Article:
Basic Study
Copyright ©The Author(s) 2020. Published by Baishideng Publishing Group Inc. All rights reserved.
World J Stem Cells. Mar 26, 2020; 12(3): 203-221
Published online Mar 26, 2020. doi: 10.4252/wjsc.v12.i3.203
Efficient differentiation of vascular smooth muscle cells from Wharton’s Jelly mesenchymal stromal cells using human platelet lysate: A potential cell source for small blood vessel engineering
Panagiotis Mallis, Aggeliki Papapanagiotou, Michalis Katsimpoulas, Alkiviadis Kostakis, Gerasimos Siasos, Eva Kassi, Catherine Stavropoulos-Giokas, Efstathios Michalopoulos
Panagiotis Mallis, Catherine Stavropoulos-Giokas, Efstathios Michalopoulos, Hellenic Cord Blood Bank, Biomedical Research Foundation Academy of Athens, Athens 11527, Greece
Aggeliki Papapanagiotou, Gerasimos Siasos, Eva Kassi, Department of Biological Chemistry, Medical School, National and Kapodistrian Univesity of Athens, Athens 15772, Greece
Michalis Katsimpoulas, Alkiviadis Kostakis, Center of Experimental Surgery, Biomedical Research Foundation Academy of Athens, Athens 11527, Greece
Gerasimos Siasos, First Department of Cardiology, “Hippokration” Hospital, University of Athens Medical School, Athens 15231, Greece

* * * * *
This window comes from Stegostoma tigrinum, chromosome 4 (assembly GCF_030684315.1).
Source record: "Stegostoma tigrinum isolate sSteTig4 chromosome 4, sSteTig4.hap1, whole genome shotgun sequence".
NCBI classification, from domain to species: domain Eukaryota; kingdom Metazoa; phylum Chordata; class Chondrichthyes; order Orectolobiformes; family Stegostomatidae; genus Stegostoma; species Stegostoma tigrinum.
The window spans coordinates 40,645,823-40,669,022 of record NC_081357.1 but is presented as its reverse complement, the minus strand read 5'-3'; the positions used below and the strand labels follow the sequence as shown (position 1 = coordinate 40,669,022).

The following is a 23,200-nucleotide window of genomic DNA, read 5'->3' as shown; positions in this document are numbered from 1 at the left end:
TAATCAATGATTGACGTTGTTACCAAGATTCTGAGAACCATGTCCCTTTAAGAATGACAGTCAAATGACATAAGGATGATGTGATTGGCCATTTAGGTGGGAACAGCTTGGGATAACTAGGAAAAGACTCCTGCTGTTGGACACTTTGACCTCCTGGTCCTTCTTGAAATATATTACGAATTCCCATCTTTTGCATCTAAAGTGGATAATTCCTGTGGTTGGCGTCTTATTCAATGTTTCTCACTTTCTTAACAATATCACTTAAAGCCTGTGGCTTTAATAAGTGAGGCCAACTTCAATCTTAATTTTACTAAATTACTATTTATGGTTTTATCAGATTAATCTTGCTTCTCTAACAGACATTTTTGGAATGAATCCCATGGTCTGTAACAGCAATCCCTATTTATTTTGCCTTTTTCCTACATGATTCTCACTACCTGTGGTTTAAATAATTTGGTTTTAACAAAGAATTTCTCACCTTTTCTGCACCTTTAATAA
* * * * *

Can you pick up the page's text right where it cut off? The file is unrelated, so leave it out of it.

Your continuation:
Eva Kassi, First Department of Internal Medicine, Laiko Hospital, Medical School, National and Kapodistrian University of Athens, Athens 11527, Greece
Author contributions: Mallis P designed and carried out the whole experimental procedure of this study; Papanagiotou A, Siassos G and Kassi E supervised the differentiation procedures of MSCs into VSMCs; Katsimpoulas M and Kostakis A supervised the decellularization procedures of human umbilical arteries; Michalopoulos E designed, supervised and corrected the whole manuscript; Stavropoulos-Giokas C supervised and approved the whole study.
Institutional review board statement: This study was reviewed and approved by the Bioethics Committee of Biomedical Research Foundation Academy of Athens (Reference No. 1440, 20/11/2018).
Conflict-of-interest statement: The authors declare no conflict of interest.
Data sharing statement: Informed consent regarding the experiments of the current study was received from all mother participants.
Open-Access: This article is an open-access article that was selected by an in-house editor and fully peer-reviewed by external reviewers. It is distributed in accordance with the Creative Commons Attribution NonCommercial (CC BY-NC 4.0) license, which permits others to distribute, remix, adapt, build upon this work non-commercially, and license their derivative works on different terms, provided the original work is properly cited and the use is non-commercial. See:
Corresponding author: Panagiotis Mallis, MSc, PhD, Hellenic Cord Blood Bank, Biomedical Research Foundation Academy of Athens, 4 Soranou Ephessiou Street, Athens 11527, Greece.
Received: November 1, 2019
Peer-review started: November 1, 2019
First decision: December 12, 2019
Revised: January 17, 2020
Accepted: January 31, 2020
Article in press: January 31, 2020
Published online: March 26, 2020